M1 Mac Owners Report Declining SSD Health Readings

BY Mahit Huilgol

Published 23 Feb 2021

Apple has begun its transition to M1 chips last year. Reviewers were impressed with M1 Mac’s performance, and benchmarks revealed the same. Now, M1 Mac users are complaining about hard drive health across multiple forums.

Professionals are worried about declining hard drive health and wondering how long will it last. Typically, TBW or total bytes written signifies the health of an SSD. In other words, it is the number of terabytes that can be written on a hard drive in its lifetime. M1 Mac users are experiencing a very high drive write rate over a short period.

Some more professional users of the new M1 Macbooks are experiencing extremely high drive writes over a relatively short time.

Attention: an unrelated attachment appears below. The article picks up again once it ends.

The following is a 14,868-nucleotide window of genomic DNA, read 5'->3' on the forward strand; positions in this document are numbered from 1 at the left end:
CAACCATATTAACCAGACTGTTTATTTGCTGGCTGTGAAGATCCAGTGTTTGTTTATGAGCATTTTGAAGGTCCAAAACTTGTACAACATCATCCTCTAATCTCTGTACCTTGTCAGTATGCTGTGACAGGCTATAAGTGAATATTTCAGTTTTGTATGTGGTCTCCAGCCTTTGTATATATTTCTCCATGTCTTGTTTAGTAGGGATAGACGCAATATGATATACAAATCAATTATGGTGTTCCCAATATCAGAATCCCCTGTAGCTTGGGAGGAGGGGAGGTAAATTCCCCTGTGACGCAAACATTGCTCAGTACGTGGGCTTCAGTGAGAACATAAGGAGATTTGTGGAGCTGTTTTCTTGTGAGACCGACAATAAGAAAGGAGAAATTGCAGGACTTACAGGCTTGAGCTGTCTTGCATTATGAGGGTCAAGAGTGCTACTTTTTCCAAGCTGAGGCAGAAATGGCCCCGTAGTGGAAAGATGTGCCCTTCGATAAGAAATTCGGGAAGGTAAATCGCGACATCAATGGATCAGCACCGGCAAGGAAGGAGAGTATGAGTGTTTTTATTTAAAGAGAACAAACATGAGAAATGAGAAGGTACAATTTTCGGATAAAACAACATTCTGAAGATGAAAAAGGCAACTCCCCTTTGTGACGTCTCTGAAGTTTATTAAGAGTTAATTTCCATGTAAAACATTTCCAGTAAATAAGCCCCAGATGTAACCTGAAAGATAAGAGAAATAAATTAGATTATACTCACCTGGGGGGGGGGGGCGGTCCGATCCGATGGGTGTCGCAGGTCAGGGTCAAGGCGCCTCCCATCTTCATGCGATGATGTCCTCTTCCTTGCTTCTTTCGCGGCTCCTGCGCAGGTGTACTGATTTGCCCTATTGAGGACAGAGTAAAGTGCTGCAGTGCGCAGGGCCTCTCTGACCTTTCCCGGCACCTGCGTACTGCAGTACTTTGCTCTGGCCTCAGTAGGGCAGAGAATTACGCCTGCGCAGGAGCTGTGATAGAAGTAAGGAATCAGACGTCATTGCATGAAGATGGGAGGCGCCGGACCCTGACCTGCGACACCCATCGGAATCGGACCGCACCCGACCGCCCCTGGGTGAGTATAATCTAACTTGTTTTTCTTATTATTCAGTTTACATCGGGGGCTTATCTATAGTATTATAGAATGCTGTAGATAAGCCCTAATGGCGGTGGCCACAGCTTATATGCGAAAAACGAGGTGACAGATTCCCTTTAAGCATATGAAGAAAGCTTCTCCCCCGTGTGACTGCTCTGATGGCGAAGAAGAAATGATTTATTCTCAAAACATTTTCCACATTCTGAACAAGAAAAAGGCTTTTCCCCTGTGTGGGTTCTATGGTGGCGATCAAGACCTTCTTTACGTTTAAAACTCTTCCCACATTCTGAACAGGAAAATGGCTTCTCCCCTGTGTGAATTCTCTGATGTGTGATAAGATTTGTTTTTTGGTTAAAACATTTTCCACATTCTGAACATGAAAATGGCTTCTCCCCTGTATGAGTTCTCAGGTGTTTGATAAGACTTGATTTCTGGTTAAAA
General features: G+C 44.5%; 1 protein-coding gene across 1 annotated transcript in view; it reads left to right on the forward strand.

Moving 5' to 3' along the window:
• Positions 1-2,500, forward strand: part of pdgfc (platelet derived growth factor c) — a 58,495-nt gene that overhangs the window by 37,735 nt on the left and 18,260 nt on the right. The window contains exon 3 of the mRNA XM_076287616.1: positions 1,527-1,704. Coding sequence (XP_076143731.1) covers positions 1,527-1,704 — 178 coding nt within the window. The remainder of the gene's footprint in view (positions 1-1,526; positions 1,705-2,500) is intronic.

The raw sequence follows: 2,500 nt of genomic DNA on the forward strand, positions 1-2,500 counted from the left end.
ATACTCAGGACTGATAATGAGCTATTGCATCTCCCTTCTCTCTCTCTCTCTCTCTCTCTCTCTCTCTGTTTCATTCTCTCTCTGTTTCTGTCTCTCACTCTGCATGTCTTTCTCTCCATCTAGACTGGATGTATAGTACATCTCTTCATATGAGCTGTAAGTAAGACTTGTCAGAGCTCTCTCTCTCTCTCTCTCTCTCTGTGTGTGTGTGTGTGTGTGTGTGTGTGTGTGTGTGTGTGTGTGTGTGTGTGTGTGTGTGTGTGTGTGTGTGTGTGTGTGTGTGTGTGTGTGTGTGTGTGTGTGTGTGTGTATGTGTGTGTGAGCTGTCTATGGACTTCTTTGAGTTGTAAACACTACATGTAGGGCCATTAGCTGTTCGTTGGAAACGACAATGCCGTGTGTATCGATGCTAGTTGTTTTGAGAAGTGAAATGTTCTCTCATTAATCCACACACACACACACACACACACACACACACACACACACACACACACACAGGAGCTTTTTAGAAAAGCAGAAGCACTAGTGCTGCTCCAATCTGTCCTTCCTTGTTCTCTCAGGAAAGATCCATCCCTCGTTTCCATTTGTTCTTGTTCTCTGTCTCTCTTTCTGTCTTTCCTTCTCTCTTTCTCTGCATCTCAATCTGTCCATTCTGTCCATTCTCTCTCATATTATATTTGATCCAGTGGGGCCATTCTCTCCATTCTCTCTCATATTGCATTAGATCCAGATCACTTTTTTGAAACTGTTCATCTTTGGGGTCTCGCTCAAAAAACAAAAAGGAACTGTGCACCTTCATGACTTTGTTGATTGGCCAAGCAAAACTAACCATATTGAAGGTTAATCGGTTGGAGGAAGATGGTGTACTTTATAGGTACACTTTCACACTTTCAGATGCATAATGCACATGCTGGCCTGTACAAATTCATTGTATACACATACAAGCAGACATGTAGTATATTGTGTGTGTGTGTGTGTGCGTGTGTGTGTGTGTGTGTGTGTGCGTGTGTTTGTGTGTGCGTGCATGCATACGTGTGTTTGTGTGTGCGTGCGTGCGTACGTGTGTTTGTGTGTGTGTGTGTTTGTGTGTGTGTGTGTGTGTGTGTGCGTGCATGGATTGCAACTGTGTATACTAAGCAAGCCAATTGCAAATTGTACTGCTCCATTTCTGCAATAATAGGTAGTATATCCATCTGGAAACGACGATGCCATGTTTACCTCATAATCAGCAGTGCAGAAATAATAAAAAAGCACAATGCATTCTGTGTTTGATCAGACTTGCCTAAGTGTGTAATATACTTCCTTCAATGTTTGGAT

The most severe cases have “consumed” about 10-13% of the maximum warrantable TBW value of the SSDs (given their capacity & using values for equivalent market-available NVMe drives).

Considering the readings are accurate, then the M1 Mac SSD might last for less than a year. Furthermore, the SSD on M1 Mac is not user-replaceable, and this is something that is worrying the users. There is a possibility that this could be a bug. Some have added that such tools are known for misreporting. In all likelihood, the declining SSD health on Mac M1 might have something to do with reporting tool rather than the hardware.

The user updated his Tweet and explained how the “less than a year” calculation is not accurate. That said, he feels the wear rate is “still way too fast,” but not something one should be worried about. Others have added that this issue is not unique to M1 Mac, and some of the Intel Mac users are seeing strange readings.

Our Take

SSD offers a great deal of benefits over HDD. This includes faster read and writes speeds, fewer mechanical parts, and a short access time. However, data can be written on each storage cell about 3,000 to 100,000 times. Manufacturers give an estimated terabytes written. The rating tells you how much data can be written over the whole life span of the SSD. We hope Apple issues a clarification.

[via LTT]